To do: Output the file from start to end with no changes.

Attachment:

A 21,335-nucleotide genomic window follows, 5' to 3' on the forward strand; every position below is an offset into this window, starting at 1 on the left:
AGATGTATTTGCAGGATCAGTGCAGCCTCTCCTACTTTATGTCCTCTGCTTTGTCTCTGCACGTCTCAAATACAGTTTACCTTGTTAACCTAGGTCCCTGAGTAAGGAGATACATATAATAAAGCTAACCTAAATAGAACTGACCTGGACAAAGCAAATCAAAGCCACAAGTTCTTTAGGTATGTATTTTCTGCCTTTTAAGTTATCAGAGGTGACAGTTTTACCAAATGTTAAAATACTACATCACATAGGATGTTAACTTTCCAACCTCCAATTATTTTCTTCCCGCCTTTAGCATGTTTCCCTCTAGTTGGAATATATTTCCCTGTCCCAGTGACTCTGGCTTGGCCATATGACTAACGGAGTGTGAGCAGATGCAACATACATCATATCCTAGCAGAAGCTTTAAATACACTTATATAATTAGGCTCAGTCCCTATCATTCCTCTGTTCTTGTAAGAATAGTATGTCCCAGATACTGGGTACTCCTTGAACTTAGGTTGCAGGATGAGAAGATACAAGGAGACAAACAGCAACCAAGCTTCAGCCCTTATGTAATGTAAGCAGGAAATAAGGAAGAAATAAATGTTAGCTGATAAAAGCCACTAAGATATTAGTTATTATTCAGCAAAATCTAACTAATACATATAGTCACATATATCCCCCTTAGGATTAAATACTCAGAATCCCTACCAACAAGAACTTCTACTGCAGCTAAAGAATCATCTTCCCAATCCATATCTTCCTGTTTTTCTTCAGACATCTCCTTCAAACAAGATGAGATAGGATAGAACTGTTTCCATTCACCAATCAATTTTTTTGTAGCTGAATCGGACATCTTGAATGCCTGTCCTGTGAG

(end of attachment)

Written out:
A 21,335-nucleotide genomic window follows, 5' to 3' on the forward strand; every position below is an offset into this window, starting at 1 on the left:
AGATGTATTTGCAGGATCAGTGCAGCCTCTCCTACTTTATGTCCTCTGCTTTGTCTCTGCACGTCTCAAATACAGTTTACCTTGTTAACCTAGGTCCCTGAGTAAGGAGATACATATAATAAAGCTAACCTAAATAGAACTGACCTGGACAAAGCAAATCAAAGCCACAAGTTCTTTAGGTATGTATTTTCTGCCTTTTAAGTTATCAGAGGTGACAGTTTTACCAAATGTTAAAATACTACATCACATAGGATGTTAACTTTCCAACCTCCAATTATTTTCTTCCCGCCTTTAGCATGTTTCCCTCTAGTTGGAATATATTTCCCTGTCCCAGTGACTCTGGCTTGGCCATATGACTAACGGAGTGTGAGCAGATGCAACATACATCATATCCTAGCAGAAGCTTTAAATACACTTATATAATTAGGCTCAGTCCCTATCATTCCTCTGTTCTTGTAAGAATAGTATGTCCCAGATACTGGGTACTCCTTGAACTTAGGTTGCAGGATGAGAAGATACAAGGAGACAAACAGCAACCAAGCTTCAGCCCTTATGTAATGTAAGCAGGAAATAAGGAAGAAATAAATGTTAGCTGATAAAAGCCACTAAGATATTAGTTATTATTCAGCAAAATCTAACTAATACATATAGTCACATATATCCCCCTTAGGATTAAATACTCAGAATCCCTACCAACAAGAACTTCTACTGCAGCTAAAGAATCATCTTCCCAATCCATATCTTCCTGTTTTTCTTCAGACATCTCCTTCAAACAAGATGAGATAGGATAGAACTGTTTCCATTCACCAATCAATTTTTTTGTAGCTGAATCGGACATCTTGAATGCCTGTCCTGTGAG